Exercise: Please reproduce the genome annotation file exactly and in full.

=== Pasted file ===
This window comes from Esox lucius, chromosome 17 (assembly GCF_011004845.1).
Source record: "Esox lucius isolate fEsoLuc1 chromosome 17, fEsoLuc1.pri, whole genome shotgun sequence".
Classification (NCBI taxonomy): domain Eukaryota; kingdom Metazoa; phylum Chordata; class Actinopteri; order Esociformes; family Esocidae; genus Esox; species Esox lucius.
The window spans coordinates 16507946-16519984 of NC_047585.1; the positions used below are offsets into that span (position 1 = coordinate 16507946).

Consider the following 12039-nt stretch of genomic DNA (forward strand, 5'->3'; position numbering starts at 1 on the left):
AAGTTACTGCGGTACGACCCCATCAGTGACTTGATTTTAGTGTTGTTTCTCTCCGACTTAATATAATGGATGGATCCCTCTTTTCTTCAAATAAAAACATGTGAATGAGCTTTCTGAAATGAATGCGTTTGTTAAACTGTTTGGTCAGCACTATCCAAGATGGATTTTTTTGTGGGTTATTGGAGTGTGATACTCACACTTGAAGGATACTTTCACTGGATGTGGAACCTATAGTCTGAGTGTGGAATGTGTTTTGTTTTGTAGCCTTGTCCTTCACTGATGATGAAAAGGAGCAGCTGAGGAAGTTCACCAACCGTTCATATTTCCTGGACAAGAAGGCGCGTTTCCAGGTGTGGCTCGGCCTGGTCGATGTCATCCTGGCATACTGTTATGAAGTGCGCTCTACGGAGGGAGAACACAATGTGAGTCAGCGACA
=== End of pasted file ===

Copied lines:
This window comes from Esox lucius, chromosome 17 (assembly GCF_011004845.1).
Source record: "Esox lucius isolate fEsoLuc1 chromosome 17, fEsoLuc1.pri, whole genome shotgun sequence".
Classification (NCBI taxonomy): domain Eukaryota; kingdom Metazoa; phylum Chordata; class Actinopteri; order Esociformes; family Esocidae; genus Esox; species Esox lucius.
The window spans coordinates 16507946-16519984 of NC_047585.1; the positions used below are offsets into that span (position 1 = coordinate 16507946).

Consider the following 12039-nt stretch of genomic DNA (forward strand, 5'->3'; position numbering starts at 1 on the left):
AAGTTACTGCGGTACGACCCCATCAGTGACTTGATTTTAGTGTTGTTTCTCTCCGACTTAATATAATGGATGGATCCCTCTTTTCTTCAAATAAAAACATGTGAATGAGCTTTCTGAAATGAATGCGTTTGTTAAACTGTTTGGTCAGCACTATCCAAGATGGATTTTTTTGTGGGTTATTGGAGTGTGATACTCACACTTGAAGGATACTTTCACTGGATGTGGAACCTATAGTCTGAGTGTGGAATGTGTTTTGTTTTGTAGCCTTGTCCTTCACTGATGATGAAAAGGAGCAGCTGAGGAAGTTCACCAACCGTTCATATTTCCTGGACAAGAAGGCGCGTTTCCAGGTGTGGCTCGGCCTGGTCGATGTCATCCTGGCATACTGTTATGAAGTGCGCTCTACGGAGGGAGAACACAATGTGAGTCAGCGACA